Transformer Magnetizing Inrush Current

When energizing a power transformer, the transformer draws a magnetizing current. The magnitude of the magnetizing current is several times higher than the rated current of the transformer. Even the magnitude of the inrush current may rise up to ten times the rated current, and its duration may last about 10 cycles. The high current at the charging time creates mechanical stress and noise in the transformer.  

In addition, the high magnetizing current creates transients in the electrical network that may also affect the operation of the other equipment. The magnetizing inrush current deteriorates the useful life of a transformer. Technically, the frequent charging of the transformer must be avoided.

Transformer Magnetizing Current

When the voltage is applied to the transformer’s primary, the flux is set up in the core, and some residual flux always remains in the core due to the properties of the core material when the transformer is switched off.

The magnitude of residual magnetic flux can be 50 to 80 percent of the maximum operating flux. The residual flux of the core gets added to the main flux when the transformer is energized. So, the net flux generated within the winding is determined by adding the residual flux of the core with the flux generated by applying a voltage to the primary winding.

When the sinusoidal voltage is applied to the transformer’s primary, the induced EMF in the primary winding is as per the below-given equation.

EMF and flux generation in transformer- Formula derivation

From the above equation, the core’s net flux depends on the core’s residual magnetic flux and the magnitude of the applied voltage at the instant of transformer energization.

If the transformer is energized at t-0 of the applied voltage, i.e., at the instant when the voltage waveform crosses zero going positive, the maximum peak value of flux is:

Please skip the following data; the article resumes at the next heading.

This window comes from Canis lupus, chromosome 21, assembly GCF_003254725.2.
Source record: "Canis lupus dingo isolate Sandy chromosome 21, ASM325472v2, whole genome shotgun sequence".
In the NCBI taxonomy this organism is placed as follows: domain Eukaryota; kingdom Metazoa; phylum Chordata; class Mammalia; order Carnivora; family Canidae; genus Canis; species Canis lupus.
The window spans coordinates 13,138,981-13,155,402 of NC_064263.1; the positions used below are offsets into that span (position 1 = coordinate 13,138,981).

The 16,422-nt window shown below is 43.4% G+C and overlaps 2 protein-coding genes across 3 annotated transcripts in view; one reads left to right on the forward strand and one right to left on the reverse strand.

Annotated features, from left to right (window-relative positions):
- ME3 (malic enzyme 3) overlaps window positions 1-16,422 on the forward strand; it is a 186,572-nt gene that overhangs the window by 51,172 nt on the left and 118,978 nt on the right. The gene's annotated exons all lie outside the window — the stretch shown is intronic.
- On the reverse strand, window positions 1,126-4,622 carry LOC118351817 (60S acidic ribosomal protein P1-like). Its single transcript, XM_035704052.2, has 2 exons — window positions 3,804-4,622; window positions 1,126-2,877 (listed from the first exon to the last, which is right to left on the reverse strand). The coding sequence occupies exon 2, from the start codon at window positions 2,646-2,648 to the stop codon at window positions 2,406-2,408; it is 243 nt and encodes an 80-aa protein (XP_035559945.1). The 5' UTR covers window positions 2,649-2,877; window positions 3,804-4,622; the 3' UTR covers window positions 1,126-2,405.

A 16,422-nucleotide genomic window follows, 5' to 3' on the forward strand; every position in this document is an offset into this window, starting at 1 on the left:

Transformer Magnetizing Inrush Current

The maximum peak flux value of the transformer increases with residual flux in the transformer.  

Main Reasons for Magnetizing Inrush Current

From above, it is evident that the magnetizing inrush current of the transformer depends on the following;

  • The residual magnetic flux in the core
  • Number of turns in the circuit at the time of energizing the transformer
  • The instant of the applied waveform at the time of transformer charging.

How to Minimize Magnetization Inrush Current?

The following methods are useful for minimization of the transformer inrush current.

Switching of the Transformer at a particular instant of Applied Voltage

The charging current magnitude can vary when the transformer is charged at the different instants of the supply waveform. If the transformer is charged at the instant when the waveform is at 90 degrees, there will be no magnetization inrush current. However, if the transformer is charged at the instant when the waveform is at zero degrees crossing, the transformer will draw a high magnetization inrush current.

Therefore, the transformer must not be charged at the instant when the input supply waveform crosses zero. The zero-crossing detection can be done, and the transformer can be charged at other instants, avoiding the zero-crossing point of the waveform.

Reduction in Primary Voltage

At the time of transformer charging, a series resistance with primary winding can be inserted to reduce the voltage applied at the primary. After charging the transformer, the series resistance is bypassed for normal operation. To limit the magnetizing inrush current of the generating station’s transformer, the generator breaker is made when the generator starts building the voltage; so at the reduced voltage, the inrush current of the transformer is minimum.

Taking the Maximum Number of winding turns in the circuit

The flux generated by the primary winding in the transformer is;

basic formula of flux generation in transformer

The flux generated in the primary winding is reciprocal to the number of turns of the primary winding. With the on-load tap changer mechanism, the tap position is reduced to the minimum so that the maximum turns of the primary winding are in the circuit. After charging the transformer, the tap position can be changed as per system requirements.

When the transformer is switched off or tripped with protection faults, the tap changer can be programmed to bring the tap position back to a minimum so that the charging current can be reduced at the time of the transformer’s charging.

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